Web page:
The pandemic-driven lockdown has a surprise winner in household savings that have been falling steadily between 2014 and mid-2019 but have scooped up a hefty USD 200 billion in extra savings - which is a 20-year high, according to a foreign brokerage report.
Surprisingly, a vast portion of this savings is in cash only, which soared by a whopping 135 per cent during the lockdown months, a report by UBS said, adding now household savings constitute as much as 58 per cent of the gross capital formation while that of corporates is only 32 per cent.
According to analysts at UBS Securities India Sunil Tirumalai and Dipojjal Saha, the slowdown in spending by the households through the lockdowns has resulted in USD 200 billion extra net savings in financial assets, which is as a percentage of GDP is close to the peak seen post-global financial crisis of 2008-09 and is still growing and is granular and broad-based, and not concentrated in the hands of the rich.
Bank deposits and insurance/pensions form 14 per cent each of the total household savings, while 19 per cent constitute claims on government and a whopping 135 per cent are in hard currency.
Historically households have been funding a third of the capital formation of the rest of the economy. Overall financial surplus from households has remained steady for the last seven to eight years - before rising from mid-2019.
Household savings are still among the highest in peer countries, although it has come off over the last 20 years.
Since FY15, the household savings have been waning due to a host of factors, and one the main reason being a consumption growth driven by staples like processed food, health, education, clothing and daily commodities.
The UBS analysts think all this can unwind as the economy normalises and consumer confidence improves. Contrary to popular belief, these savings appear to be quite granular and broad-based and potential beneficiaries of this theme include consumer stocks and financials.
Savings flowing into equity markets have picked up, but remain less than 5 per cent of the total savings. But this 5 per cent is much higher than the FPI inflows in the past two years combined, which jumped 25 per cent on-year in 2020.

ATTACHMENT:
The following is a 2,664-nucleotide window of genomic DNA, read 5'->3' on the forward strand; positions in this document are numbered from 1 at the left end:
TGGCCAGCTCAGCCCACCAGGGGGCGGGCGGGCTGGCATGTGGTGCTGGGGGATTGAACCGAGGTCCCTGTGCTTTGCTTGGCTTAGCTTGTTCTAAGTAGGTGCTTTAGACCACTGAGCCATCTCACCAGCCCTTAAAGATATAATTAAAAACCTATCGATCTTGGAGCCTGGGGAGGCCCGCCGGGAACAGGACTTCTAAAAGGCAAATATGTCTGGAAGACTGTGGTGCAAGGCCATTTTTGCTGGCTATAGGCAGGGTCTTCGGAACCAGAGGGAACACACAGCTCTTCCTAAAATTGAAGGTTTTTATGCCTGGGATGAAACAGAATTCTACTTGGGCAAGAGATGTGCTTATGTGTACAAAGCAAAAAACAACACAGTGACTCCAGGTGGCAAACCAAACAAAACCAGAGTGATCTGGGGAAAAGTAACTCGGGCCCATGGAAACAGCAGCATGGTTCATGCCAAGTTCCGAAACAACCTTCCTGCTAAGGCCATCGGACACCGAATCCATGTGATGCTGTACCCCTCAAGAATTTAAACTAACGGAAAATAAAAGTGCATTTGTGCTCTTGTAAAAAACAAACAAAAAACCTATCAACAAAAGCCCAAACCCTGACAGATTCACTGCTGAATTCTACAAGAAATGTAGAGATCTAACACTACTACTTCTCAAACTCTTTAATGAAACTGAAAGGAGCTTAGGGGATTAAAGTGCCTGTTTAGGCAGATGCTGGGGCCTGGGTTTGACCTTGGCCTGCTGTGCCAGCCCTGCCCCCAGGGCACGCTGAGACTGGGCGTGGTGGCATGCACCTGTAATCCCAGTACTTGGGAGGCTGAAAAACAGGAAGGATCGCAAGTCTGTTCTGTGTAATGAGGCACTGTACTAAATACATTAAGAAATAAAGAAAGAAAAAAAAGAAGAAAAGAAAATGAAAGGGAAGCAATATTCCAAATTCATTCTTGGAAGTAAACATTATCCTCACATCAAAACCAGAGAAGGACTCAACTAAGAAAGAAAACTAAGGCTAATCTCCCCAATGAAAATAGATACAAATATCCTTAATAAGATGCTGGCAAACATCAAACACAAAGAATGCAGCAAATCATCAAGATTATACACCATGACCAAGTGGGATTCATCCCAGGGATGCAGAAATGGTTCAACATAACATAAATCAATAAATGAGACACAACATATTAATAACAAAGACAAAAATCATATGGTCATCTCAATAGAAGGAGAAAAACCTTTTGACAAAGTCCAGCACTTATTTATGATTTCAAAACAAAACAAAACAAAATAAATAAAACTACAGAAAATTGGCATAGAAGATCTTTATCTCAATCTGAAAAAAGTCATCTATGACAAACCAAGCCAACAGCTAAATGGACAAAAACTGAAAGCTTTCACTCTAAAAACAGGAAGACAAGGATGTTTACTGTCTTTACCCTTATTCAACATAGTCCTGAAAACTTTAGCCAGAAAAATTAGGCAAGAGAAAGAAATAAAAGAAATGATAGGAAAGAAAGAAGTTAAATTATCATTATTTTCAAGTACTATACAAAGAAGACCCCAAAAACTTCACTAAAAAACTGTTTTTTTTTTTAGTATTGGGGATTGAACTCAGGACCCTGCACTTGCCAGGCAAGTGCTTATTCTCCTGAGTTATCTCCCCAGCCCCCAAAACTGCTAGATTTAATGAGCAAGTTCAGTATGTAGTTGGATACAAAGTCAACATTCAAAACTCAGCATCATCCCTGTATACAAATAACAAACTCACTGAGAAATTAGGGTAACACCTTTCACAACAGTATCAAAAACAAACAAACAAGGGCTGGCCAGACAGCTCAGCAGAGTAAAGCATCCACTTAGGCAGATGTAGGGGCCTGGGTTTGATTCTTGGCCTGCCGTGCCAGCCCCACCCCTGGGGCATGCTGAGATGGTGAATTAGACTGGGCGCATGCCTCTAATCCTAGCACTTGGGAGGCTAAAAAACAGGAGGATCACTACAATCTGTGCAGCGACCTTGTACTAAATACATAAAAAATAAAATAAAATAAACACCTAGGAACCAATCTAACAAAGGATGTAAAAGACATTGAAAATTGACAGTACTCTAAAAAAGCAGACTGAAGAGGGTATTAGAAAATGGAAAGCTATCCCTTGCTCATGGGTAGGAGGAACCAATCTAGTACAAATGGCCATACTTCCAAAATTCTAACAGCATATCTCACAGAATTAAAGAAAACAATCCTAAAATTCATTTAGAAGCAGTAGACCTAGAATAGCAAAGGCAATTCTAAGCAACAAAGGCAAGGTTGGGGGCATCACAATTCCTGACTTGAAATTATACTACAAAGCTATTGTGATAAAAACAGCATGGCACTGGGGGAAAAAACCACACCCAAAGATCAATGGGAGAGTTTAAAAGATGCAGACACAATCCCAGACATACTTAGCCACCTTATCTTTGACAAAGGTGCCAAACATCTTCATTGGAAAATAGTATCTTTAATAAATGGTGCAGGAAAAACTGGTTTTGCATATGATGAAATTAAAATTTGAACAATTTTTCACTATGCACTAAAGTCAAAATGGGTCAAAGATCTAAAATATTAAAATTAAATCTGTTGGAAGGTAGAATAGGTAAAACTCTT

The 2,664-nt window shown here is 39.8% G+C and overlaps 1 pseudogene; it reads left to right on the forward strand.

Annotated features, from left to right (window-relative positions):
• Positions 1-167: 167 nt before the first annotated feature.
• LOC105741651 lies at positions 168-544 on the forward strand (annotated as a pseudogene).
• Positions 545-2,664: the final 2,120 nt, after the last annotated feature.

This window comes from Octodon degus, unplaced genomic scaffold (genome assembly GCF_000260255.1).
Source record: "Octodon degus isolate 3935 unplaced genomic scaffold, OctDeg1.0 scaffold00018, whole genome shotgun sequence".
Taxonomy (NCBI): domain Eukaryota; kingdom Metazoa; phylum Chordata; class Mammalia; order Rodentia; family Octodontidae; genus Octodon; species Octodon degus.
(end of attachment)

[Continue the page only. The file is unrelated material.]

Even without much help from asset appreciation, household financial wealth surged during the lockdown months. While government data come with over 15 months lag, the RBI gives it with 5-6 months lag. But UBS' real-time tracker shows that the overall quantum of savings has been rising since mid-2019 and surged in 2020 (peaked in June 2020 but still running higher than pre-pandemic level).
This coupled with a steady drop in household borrowings since the ILFS crisis has meant that their net financial surplus is almost at a two-decade high. As a result, wealth is also close to multi-decade highs - with negligible help from asset appreciation, the report said.
The sharp surge in retail deposits of banks, inflows into government's small savings schemes, insurance (new business premium and resilient persistency ratios), retail equity flows and rising cash in circulation are all evidence of higher financial savings by the households, it added.
At the same time, weak retail credit growth especially when NBFCs are seen along with banks suggest reduced borrowings flow. In a UBS survey in November 2020, as much as 70 per cent of respondents said they saved more in 2020 than in 2019.